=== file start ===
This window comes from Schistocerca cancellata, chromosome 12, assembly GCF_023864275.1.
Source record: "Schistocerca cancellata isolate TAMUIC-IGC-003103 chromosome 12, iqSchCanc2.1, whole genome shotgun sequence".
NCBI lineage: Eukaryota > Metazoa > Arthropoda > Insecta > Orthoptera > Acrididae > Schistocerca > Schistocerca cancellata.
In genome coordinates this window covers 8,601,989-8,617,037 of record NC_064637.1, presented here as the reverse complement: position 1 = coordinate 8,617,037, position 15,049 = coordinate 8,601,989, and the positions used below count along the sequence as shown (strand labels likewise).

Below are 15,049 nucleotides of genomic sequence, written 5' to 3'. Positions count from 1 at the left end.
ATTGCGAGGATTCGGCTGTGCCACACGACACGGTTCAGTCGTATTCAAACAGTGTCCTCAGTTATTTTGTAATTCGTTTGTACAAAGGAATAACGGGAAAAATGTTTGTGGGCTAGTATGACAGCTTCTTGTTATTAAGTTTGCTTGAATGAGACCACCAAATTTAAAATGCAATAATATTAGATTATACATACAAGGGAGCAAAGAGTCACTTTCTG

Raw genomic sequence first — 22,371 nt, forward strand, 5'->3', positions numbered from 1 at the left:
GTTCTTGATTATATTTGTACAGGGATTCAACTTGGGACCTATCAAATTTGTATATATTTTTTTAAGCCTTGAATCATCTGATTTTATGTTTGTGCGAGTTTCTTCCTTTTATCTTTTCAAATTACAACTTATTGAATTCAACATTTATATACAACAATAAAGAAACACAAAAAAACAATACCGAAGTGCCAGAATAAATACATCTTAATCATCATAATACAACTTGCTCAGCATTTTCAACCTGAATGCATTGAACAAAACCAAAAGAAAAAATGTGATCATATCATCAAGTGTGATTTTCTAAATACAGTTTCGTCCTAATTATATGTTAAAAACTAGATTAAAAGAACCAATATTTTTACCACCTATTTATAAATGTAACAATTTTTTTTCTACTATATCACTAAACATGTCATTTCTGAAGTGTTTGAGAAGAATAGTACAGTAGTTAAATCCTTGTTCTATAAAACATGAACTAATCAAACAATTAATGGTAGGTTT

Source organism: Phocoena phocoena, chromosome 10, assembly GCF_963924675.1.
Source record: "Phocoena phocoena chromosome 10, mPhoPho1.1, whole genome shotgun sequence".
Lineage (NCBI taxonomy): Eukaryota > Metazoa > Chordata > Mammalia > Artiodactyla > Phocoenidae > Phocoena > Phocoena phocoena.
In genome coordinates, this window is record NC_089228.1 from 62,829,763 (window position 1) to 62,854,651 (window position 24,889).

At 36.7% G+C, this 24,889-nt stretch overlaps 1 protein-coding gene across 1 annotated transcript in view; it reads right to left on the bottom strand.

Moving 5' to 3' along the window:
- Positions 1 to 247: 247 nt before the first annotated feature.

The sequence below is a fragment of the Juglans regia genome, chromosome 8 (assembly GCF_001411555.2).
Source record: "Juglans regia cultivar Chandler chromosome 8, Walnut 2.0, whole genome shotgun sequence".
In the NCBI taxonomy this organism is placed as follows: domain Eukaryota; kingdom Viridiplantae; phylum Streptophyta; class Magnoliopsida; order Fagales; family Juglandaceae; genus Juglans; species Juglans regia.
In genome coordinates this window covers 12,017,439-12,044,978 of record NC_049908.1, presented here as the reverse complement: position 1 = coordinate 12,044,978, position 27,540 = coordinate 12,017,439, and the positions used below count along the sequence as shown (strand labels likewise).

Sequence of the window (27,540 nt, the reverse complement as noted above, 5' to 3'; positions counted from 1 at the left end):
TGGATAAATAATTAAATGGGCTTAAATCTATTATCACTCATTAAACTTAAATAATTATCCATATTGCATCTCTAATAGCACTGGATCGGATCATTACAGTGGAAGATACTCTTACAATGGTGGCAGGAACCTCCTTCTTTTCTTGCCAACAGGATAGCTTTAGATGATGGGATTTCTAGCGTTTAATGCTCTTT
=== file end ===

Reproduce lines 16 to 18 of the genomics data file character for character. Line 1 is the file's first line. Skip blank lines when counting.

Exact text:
The sequence below is a fragment of the Juglans regia genome, chromosome 8 (assembly GCF_001411555.2).
Source record: "Juglans regia cultivar Chandler chromosome 8, Walnut 2.0, whole genome shotgun sequence".
In the NCBI taxonomy this organism is placed as follows: domain Eukaryota; kingdom Viridiplantae; phylum Streptophyta; class Magnoliopsida; order Fagales; family Juglandaceae; genus Juglans; species Juglans regia.